Today, designing and delivering exceptional employee experience is a business imperative. Perceptyx can help you get a clear picture of your employee experience with a continuous listening and people analytics platform aligned to your specific business goals. Discover why more than 600 enterprise customers and 30% of the Fortune 100 trust Perceptyx to capture timely employee feedback supported by insights, prescriptive actions for every level of the organization. Learn more at perceptyx.com/workplacestories—that's P E R C E P T Y X.com/workplacestories.

Dani Johnson, RedThread Research:

In this episode we talk to Phil Rhodes, Head of Learning & Leadership Development at WM, formerly known as Waste Management. We were particularly interested in talking to Phil because he leads learning and development in an organization with a large frontline employee population, and these are the workers that couldn't just go home or work from home during the pandemic. He explains how WM’s bent toward Hybrid Work before the pandemic made this transition slightly easier, as they figured out how to modify work and employee development during the pandemic; he also touches on how some of the lessons learned during that time have shaped the way that WM views work moving forward.

Phil also shares how employee development needed to change during the pandemic: WM went from training all new frontline employees face-to-face in special training facilities over a few weeks to, instead, implementing a mentorship program, one where new employees wrote along with experienced employees, shadowing and learning on the job.

Finally, Phil also speaks to the importance of the idea of presence; he shares his own experiences in working directly in the facilities, and how that gave him perspective as he made decisions that affect the lives of employees. Even as some of the work in development methods of the pandemic will be carried forward in WM, he emphasizes the importance of presence in putting people-first in building relationships.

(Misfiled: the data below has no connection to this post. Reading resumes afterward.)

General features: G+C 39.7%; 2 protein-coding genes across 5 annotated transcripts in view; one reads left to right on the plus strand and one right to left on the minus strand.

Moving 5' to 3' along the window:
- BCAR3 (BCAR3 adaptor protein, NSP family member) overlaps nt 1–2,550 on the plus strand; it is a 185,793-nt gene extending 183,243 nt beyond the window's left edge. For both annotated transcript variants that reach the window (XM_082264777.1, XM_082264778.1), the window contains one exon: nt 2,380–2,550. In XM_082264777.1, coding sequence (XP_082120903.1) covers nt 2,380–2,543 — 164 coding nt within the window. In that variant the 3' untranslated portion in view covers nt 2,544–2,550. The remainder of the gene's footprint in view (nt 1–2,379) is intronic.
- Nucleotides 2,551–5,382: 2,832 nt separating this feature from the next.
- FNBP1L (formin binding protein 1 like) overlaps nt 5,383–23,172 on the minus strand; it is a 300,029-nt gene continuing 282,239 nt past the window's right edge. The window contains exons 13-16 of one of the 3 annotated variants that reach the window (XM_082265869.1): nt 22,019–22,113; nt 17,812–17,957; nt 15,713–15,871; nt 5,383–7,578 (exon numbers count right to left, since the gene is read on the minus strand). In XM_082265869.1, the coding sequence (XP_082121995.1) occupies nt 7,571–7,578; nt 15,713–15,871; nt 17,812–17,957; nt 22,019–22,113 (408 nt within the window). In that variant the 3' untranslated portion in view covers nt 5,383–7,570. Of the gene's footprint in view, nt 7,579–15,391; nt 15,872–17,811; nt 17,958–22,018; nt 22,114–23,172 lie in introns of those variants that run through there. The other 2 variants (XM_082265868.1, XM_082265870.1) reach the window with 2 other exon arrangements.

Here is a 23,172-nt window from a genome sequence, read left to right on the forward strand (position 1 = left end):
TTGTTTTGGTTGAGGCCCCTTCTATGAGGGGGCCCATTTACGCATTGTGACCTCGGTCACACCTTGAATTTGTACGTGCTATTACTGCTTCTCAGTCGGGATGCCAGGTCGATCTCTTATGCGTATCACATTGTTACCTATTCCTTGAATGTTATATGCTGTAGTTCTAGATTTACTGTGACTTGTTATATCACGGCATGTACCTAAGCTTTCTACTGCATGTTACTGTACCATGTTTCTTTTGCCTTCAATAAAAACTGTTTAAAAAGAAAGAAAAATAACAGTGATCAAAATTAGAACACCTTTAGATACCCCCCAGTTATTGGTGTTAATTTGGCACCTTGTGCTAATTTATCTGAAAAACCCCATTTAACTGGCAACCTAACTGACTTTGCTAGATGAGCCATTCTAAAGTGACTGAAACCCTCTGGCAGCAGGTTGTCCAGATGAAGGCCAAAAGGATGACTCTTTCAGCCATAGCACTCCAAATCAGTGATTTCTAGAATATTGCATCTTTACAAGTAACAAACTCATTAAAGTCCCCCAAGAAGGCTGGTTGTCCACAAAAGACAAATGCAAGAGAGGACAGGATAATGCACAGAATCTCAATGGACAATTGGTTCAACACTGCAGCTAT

Please join us—it should be a fabulous episode!

Hey Phil, welcome to Workplace Stories, and thank you so much for your time and for sharing some of your insights with our audience today.

Phil Rhodes, Head of Learning & Leadership Development, WM:

Great. Thanks Dani, I’m looking forward to our time together.

Dani Johnson, RedThread Research:

We are going to start with some rapid introduction questions to you and your role and how you relate to the Season's topic on Hybrid Work, and then we'll dive deeper and discuss your perspectives and share some of your insights with the RedThread community. So really briefly, can you give us a quick overview of WM’s mission and purpose?

Phil Rhodes, Head of Learning & Leadership Development, WM:

So we are the largest recycling organics company in North America, as well as waste collection—so, trash. We have the largest fleet—I think most people don't know that—in North America, they think of some of the other large, you know, trucking companies, but we are the largest fleet—I think what really separates WM, and we go by WM now, we were rebranded two months ago, trying to just kind of get out of just being a waste company into a more future focus, is we are one of the leaders in the industry and environmental services in sustainability. Which is exciting, and that's what brought me to WM, right—because that's just a personal passion of mine and, as I was looking at my career and, as you go through your career and you start to have more opportunities, or at least perceived opportunities and choice I guess it's more in your head perception. I was like, you know what; I want to be choiceful of where I work, and that was one of the things that attracted me. So that's the space we live in–largest in our industry, we're about 52,000 employees across every state outside of Montana, as well as Canada, as well as India.

Dani Johnson, RedThread Research:

Wow, very interesting: actually, we were walking our child and our dog the other day and came across one of your bins so I was like, “Oh, I know these guys.”

Phil Rhodes, Head of Learning & Leadership Development, WM:

Yeah, we're everywhere—I know it's so funny my kids said the same thing when I started, first of all, like where are you going to work and then it's like they're everywhere, Dad!

Dani Johnson, RedThread Research: